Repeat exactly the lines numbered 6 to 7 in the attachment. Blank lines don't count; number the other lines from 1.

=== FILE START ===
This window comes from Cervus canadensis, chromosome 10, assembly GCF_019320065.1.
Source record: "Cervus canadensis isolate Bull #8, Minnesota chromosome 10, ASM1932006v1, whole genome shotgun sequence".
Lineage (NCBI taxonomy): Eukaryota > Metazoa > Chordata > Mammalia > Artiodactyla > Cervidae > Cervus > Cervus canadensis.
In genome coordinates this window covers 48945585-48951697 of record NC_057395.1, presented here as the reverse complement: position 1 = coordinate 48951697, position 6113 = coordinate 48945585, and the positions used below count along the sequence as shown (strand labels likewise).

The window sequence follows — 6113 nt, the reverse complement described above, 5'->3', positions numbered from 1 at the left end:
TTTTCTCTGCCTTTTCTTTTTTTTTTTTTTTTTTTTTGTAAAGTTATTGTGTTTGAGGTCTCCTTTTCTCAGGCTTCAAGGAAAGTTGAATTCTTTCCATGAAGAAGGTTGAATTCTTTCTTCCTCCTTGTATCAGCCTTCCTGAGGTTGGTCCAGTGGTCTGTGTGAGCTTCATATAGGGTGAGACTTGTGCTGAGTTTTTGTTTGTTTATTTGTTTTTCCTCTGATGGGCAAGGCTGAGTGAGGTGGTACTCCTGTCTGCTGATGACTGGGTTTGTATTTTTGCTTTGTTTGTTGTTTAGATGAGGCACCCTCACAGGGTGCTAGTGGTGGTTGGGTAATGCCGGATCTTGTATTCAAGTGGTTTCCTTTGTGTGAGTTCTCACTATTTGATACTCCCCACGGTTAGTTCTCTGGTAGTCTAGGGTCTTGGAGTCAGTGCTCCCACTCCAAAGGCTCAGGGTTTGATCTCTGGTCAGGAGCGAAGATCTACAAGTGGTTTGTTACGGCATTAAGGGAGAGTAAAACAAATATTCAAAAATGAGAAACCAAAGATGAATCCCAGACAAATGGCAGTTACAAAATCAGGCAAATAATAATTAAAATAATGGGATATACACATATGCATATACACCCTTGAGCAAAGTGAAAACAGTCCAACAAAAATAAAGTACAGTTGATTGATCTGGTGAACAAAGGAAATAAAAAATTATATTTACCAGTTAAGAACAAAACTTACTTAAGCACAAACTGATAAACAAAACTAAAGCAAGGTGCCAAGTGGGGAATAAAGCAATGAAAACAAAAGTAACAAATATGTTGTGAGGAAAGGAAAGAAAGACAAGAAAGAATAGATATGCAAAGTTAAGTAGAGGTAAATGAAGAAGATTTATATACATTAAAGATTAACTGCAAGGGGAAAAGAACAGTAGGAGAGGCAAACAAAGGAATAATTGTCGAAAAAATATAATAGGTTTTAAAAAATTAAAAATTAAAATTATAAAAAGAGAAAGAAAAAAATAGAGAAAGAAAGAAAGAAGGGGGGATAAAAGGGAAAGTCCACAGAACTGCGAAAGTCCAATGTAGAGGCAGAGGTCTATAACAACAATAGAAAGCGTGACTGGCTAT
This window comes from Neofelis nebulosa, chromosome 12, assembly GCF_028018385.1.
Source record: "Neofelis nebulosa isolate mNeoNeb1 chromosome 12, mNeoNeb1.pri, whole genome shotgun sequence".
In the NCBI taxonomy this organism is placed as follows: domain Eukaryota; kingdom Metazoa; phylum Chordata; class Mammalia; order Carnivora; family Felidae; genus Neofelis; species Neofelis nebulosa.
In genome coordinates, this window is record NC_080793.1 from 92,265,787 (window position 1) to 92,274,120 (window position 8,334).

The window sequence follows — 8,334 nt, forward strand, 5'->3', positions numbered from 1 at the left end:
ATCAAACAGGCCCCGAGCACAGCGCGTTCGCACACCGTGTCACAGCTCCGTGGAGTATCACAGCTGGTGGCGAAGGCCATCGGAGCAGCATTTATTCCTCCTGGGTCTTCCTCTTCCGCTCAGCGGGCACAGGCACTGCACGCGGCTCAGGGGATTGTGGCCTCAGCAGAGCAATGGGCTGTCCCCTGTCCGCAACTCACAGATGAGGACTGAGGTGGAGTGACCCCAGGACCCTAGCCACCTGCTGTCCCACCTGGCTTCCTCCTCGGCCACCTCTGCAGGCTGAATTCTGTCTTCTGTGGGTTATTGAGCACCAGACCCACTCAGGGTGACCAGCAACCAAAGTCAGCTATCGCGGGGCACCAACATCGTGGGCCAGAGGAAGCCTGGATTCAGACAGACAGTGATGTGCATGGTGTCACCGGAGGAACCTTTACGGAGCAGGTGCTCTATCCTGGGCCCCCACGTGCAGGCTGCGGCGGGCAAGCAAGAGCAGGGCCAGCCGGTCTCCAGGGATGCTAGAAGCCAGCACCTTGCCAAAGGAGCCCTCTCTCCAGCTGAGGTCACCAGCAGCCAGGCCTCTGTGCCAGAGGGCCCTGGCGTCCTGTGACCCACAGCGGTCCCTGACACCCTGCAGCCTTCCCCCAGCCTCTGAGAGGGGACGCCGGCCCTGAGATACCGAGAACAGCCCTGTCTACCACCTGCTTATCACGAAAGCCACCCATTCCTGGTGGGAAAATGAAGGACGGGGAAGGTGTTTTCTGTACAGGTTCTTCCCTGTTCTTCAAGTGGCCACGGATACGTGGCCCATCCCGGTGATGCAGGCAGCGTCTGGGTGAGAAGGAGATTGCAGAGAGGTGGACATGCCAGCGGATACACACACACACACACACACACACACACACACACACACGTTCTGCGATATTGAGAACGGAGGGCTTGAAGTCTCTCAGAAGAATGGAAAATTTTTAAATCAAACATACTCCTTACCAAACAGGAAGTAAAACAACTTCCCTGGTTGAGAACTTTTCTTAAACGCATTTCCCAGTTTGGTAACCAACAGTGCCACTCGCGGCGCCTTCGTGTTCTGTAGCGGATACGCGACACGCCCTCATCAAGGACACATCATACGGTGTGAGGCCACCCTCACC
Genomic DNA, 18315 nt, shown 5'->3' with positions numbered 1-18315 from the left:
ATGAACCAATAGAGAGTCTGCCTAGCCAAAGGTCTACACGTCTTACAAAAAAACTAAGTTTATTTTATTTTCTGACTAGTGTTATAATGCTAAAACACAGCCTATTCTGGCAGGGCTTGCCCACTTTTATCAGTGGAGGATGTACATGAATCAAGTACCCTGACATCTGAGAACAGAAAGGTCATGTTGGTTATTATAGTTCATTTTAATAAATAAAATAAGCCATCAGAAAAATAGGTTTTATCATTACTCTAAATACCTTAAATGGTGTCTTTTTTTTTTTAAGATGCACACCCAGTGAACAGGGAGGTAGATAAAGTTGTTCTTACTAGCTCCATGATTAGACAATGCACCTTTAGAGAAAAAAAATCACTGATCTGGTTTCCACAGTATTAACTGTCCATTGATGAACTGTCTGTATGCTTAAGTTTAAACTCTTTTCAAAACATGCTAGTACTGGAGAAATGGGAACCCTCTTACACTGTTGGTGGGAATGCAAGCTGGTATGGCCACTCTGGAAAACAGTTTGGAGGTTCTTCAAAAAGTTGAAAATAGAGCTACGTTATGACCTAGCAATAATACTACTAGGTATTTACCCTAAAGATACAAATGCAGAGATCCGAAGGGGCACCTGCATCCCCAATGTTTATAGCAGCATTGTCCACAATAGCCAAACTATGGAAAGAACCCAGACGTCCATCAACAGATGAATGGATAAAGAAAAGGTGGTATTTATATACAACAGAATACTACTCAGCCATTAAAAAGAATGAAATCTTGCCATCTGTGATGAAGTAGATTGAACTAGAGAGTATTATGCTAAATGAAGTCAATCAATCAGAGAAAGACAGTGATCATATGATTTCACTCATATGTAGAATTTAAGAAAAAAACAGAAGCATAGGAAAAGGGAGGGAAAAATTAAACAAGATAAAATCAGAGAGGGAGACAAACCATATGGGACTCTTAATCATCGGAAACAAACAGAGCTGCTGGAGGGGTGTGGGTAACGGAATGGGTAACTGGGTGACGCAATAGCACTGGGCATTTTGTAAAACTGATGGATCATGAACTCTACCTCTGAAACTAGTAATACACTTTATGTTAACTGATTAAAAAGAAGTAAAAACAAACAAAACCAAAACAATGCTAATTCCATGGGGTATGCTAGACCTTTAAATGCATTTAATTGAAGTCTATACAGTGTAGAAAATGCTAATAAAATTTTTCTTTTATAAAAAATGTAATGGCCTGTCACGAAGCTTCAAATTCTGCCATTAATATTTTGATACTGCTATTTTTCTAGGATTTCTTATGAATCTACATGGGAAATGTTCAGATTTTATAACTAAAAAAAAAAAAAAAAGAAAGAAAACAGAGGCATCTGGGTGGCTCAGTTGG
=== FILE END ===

TTTTCTCTGCCTTTTCTTTTTTTTTTTTTTTTTTTTTGTAAAGTTATTGTGTTTGAGGTCTCCTTTTCTCAGGCTTCAAGGAAAGTTGAATTCTTTCCATGAAGAAGGTTGAATTCTTTCTTCCTCCTTGTATCAGCCTTCCTGAGGTTGGTCCAGTGGTCTGTGTGAGCTTCATATAGGGTGAGACTTGTGCTGAGTTTTTGTTTGTTTATTTGTTTTTCCTCTGATGGGCAAGGCTGAGTGAGGTGGTACTCCTGTCTGCTGATGACTGGGTTTGTATTTTTGCTTTGTTTGTTGTTTAGATGAGGCACCCTCACAGGGTGCTAGTGGTGGTTGGGTAATGCCGGATCTTGTATTCAAGTGGTTTCCTTTGTGTGAGTTCTCACTATTTGATACTCCCCACGGTTAGTTCTCTGGTAGTCTAGGGTCTTGGAGTCAGTGCTCCCACTCCAAAGGCTCAGGGTTTGATCTCTGGTCAGGAGCGAAGATCTACAAGTGGTTTGTTACGGCATTAAGGGAGAGTAAAACAAATATTCAAAAATGAGAAACCAAAGATGAATCCCAGACAAATGGCAGTTACAAAATCAGGCAAATAATAATTAAAATAATGGGATATACACATATGCATATACACCCTTGAGCAAAGTGAAAACAGTCCAACAAAAATAAAGTACAGTTGATTGATCTGGTGAACAAAGGAAATAAAAAATTATATTTACCAGTTAAGAACAAAACTTACTTAAGCACAAACTGATAAACAAAACTAAAGCAAGGTGCCAAGTGGGGAATAAAGCAATGAAAACAAAAGTAACAAATATGTTGTGAGGAAAGGAAAGAAAGACAAGAAAGAATAGATATGCAAAGTTAAGTAGAGGTAAATGAAGAAGATTTATATACATTAAAGATTAACTGCAAGGGGAAAAGAACAGTAGGAGAGGCAAACAAAGGAATAATTGTCGAAAAAATATAATAGGTTTTAAAAAATTAAAAATTAAAATTATAAAAAGAGAAAGAAAAAAATAGAGAAAGAAAGAAAGAAGGGGGGATAAAAGGGAAAGTCCACAGAACTGCGAAAGTCCAATGTAGAGGCAGAGGTCTATAACAACAATAGAAAGCGTGACTGGCTAT
This window comes from Neofelis nebulosa, chromosome 12, assembly GCF_028018385.1.